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Black, green, white, oolong or Pu’er, with or without milk and sugar, a slice of lemon, there is a tea for every mood and every occasion in China.
If you have ever been to China you will notice that tea is drunk by almost everyone in many different ways. Sure, there is also a strong coffee following in China, but, looking at tea from a wide perspective, it is still the queen.
Whist coffee is the darling of the younger, say mid 30’s plus, upwardly mobile, trendy urbanites, tea segments into different generations and regions. Head into the rural areas, away from the big cities and you will find plenty of tea aficionados. The most popular form of their beverage, and we are generalising here, is green tea, brewed and stored in the ubiquitous 3 or 4 cup flask which they carry with them. The same as the goto drink of seniors in the cities.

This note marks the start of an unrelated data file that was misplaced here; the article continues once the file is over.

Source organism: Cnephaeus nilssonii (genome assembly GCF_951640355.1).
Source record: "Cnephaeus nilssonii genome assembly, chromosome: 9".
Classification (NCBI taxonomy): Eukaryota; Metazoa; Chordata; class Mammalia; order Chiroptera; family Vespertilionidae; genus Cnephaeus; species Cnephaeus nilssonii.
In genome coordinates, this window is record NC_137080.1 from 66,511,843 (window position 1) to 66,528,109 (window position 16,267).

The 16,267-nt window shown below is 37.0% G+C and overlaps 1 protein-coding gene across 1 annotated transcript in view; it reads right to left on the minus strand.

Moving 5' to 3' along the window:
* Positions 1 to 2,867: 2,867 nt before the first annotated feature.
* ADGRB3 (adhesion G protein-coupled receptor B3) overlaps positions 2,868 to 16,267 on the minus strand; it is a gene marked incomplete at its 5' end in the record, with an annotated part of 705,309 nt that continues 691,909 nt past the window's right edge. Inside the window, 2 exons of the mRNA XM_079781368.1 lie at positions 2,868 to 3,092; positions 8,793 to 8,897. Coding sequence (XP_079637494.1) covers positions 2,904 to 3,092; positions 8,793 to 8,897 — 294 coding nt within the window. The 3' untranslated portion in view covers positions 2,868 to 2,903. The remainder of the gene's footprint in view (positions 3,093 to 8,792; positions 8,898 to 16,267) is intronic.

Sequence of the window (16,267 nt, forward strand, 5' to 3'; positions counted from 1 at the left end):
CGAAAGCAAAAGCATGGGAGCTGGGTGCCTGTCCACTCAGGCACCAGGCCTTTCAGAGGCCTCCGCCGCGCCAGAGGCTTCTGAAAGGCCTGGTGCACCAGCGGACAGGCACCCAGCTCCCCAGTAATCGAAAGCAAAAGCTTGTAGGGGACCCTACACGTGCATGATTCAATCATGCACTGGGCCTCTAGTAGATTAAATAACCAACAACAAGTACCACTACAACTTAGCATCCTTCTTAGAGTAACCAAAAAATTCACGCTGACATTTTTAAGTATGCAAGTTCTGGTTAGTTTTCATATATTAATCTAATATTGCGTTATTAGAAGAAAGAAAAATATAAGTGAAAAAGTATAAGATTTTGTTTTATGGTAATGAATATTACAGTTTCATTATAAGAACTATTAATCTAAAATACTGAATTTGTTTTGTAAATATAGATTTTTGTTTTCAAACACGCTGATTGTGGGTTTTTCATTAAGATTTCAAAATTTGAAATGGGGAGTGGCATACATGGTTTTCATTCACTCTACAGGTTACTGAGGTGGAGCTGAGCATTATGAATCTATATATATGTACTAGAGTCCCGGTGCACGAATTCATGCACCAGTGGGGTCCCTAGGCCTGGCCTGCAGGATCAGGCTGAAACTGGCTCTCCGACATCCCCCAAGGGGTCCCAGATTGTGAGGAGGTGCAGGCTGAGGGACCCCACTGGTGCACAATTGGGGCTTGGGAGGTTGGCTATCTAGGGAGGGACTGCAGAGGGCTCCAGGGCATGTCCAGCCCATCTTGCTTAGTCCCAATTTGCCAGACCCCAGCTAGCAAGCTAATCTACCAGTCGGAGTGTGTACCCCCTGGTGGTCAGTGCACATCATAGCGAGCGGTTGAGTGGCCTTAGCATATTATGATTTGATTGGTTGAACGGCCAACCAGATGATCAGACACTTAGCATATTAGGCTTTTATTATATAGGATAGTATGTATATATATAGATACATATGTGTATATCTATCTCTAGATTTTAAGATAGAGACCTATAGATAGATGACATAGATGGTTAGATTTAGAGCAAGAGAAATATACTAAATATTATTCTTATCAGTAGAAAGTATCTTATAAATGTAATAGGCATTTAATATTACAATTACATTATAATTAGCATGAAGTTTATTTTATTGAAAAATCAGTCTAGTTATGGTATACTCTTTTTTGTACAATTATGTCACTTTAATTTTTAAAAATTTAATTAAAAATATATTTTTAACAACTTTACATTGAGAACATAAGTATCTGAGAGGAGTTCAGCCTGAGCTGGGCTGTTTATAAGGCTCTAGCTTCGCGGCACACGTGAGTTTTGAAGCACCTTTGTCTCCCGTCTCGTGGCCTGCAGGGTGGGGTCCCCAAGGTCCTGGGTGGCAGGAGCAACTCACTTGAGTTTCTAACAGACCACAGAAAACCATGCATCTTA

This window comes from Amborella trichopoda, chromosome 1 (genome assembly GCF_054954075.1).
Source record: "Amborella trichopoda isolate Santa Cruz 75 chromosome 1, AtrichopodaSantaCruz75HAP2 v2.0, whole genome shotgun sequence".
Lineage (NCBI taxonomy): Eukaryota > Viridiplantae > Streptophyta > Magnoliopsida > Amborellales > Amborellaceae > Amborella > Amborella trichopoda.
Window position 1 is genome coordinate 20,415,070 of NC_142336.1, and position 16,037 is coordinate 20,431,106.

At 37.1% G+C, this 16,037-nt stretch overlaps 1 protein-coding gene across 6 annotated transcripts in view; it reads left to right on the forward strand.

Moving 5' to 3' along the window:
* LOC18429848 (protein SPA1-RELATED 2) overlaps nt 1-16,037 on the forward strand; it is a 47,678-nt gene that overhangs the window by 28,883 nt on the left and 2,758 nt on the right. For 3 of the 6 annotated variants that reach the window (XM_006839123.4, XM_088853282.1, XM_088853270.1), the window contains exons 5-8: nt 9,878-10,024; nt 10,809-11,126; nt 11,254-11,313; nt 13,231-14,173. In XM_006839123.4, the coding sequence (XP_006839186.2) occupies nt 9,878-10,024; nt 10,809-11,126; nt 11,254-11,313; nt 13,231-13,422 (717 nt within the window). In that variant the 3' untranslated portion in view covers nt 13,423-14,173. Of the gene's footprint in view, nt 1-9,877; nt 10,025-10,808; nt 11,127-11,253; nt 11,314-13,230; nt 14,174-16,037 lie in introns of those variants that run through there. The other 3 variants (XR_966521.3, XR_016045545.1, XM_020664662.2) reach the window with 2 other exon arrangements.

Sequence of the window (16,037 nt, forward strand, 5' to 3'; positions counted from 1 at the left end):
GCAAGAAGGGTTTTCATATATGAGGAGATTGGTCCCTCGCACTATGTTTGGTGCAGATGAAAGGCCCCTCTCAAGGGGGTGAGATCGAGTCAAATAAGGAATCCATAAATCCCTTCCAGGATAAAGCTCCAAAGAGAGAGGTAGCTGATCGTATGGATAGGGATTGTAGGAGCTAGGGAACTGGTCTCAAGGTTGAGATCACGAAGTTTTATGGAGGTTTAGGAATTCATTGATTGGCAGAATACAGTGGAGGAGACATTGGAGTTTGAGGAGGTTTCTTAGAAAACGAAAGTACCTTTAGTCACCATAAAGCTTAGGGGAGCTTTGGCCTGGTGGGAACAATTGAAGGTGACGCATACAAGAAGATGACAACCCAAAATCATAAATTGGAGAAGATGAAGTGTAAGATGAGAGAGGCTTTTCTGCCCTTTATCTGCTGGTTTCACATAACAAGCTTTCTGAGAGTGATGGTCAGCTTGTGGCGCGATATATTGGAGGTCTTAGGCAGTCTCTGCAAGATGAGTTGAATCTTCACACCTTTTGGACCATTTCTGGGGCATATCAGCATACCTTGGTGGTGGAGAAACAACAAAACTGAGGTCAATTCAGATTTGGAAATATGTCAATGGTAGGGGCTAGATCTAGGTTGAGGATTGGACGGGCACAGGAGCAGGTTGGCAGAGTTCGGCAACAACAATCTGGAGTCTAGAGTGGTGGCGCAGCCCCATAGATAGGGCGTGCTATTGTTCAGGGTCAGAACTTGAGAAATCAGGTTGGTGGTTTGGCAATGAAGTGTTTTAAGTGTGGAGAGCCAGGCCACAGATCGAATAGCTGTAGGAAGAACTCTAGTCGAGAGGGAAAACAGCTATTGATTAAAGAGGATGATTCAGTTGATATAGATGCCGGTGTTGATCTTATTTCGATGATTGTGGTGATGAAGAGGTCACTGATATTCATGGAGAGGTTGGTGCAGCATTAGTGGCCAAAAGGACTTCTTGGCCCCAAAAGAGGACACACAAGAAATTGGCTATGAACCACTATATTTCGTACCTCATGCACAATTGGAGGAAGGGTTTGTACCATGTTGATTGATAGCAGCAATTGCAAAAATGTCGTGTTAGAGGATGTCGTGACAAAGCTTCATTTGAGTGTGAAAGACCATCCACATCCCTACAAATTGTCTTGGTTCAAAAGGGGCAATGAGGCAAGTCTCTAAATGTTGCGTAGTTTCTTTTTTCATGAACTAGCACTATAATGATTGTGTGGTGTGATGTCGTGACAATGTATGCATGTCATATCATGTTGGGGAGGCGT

Milk tea has become a hot product recently, what is also known in some countries as bubble tea. Wander near any university or high school and you will see milk tea stands doing a good trade with younger consumers.
Browse any supermarket, 7/11 or small store and you will find a bewildering range of bottled teas lining up next to the Cokes, Pepsi, fruit and energy drinks.
But before it becomes that delicious, refreshing, multi variety beverage, it has to start somewhere. Green tea, white tea, black tea, all start from the same bush.
Today we take a look at the first steps in the process, tea growing and picking in the tea plantations across China, courtesy of China Daily.
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